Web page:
The Man Who … is not just a classic Western, but also a classic John Ford- Western. Since I am not particularly versed in either the Western genre or the filmography of John Ford, there are probably many particulars that I miss during the movie. What I doesn’t miss, however, are references from completely different movies which I now realize probably originated in The Man Who… For example, the happy gang of Mexicans in ponchos that pops up here and there to the sound of mariachi music. And was this the only, or the first, movie where John Wayne addressed a fellow with the epithet ”Pilgrim”?

For although Hallie has an important part to play and is portrayed by the talented Vera Miles, this is a Man’s movie, in the form of John Wayne’s Tom, James Stewart’s Ranse and Lee Marvin’s Liberty. On the one side Ford places Tom and Liberty, men who fit into the mould of the old Wild West. Men who only really understand one language and that is the power of the gun. On the other side is (of course) the intellectual Ranse (no one can play full of righteous indignation that Stewart!) who wants to change the world through law and order. It is the Constitution and the Declaration of Independence that should be the foundation of a society, not revolvers and rifles. It is in this position that he also has the opportunity to show Hallie that there are other paths for both communities and women than to simply remain silent and stand by the stove while the men settle their business in the streets.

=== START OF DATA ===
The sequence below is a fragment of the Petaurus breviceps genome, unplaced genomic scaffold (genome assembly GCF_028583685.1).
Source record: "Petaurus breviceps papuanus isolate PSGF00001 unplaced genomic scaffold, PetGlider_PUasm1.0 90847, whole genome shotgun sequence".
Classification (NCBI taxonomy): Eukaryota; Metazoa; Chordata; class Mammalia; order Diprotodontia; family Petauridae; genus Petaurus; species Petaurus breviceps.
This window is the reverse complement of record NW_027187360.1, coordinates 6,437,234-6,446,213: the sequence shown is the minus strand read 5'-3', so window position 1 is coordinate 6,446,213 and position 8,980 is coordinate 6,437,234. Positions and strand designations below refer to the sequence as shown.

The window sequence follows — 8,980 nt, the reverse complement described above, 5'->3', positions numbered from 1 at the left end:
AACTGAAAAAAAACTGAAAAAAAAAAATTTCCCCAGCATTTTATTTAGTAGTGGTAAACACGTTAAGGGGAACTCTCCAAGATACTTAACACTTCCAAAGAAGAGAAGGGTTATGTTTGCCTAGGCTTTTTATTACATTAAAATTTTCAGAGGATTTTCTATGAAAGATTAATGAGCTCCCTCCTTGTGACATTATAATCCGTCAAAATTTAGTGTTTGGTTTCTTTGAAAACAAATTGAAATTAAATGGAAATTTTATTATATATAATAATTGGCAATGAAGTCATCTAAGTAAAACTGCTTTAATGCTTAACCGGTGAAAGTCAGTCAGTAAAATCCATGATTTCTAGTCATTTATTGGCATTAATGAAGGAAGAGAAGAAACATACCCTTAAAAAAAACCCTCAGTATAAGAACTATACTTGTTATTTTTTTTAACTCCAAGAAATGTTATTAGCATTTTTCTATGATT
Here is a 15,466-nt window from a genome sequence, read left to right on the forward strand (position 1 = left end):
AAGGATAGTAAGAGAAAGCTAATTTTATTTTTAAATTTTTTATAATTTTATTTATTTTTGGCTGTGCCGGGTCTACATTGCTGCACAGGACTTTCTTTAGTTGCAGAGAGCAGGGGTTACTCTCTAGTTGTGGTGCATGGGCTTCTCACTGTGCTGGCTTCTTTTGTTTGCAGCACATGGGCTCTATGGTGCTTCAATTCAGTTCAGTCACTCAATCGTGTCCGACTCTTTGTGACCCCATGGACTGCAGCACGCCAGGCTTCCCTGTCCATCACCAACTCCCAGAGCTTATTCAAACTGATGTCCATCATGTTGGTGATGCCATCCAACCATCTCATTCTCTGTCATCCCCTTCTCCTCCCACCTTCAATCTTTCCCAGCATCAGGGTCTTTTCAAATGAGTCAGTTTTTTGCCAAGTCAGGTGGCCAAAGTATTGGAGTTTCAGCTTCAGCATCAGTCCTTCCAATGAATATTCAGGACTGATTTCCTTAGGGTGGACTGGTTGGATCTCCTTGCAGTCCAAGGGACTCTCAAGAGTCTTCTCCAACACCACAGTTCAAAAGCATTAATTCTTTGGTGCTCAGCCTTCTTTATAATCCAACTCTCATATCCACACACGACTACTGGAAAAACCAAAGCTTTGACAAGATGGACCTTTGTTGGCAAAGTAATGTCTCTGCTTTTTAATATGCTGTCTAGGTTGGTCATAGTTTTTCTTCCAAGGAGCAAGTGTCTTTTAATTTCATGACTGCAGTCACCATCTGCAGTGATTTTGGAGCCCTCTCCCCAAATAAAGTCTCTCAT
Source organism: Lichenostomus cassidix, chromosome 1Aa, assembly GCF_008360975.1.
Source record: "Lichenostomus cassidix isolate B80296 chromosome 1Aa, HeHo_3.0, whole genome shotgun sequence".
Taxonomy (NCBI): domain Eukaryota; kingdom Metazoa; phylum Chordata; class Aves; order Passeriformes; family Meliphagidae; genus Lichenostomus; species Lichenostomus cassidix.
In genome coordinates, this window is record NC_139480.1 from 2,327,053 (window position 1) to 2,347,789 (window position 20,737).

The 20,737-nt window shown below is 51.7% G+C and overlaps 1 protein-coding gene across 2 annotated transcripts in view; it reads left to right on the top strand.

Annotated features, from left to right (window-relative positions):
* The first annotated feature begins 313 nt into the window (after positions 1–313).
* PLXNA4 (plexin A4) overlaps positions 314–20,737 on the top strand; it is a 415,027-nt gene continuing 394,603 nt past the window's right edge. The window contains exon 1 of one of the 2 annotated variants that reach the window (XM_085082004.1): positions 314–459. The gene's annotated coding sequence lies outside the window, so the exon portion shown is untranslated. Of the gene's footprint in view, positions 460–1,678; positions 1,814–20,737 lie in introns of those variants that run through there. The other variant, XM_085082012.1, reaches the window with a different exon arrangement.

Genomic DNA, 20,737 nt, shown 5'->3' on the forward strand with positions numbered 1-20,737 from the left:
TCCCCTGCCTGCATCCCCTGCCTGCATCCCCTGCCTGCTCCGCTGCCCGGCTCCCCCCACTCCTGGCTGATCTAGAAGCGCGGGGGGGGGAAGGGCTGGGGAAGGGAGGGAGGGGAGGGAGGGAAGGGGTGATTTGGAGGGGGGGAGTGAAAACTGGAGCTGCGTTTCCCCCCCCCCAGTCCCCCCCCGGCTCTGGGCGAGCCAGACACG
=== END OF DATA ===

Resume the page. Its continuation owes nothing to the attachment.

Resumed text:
From this perspective, I think The Man Who… is both well narrated and interesting. Neither the script, nor Ford’s direction really decide between Tom and Ranse. They are simply two different, but evenly matched, forces and it is only in the light of history that we know which one of them who will emerge victorious. The hardy cactus rose of the desert pitched against the sensitive but civilized regular rose.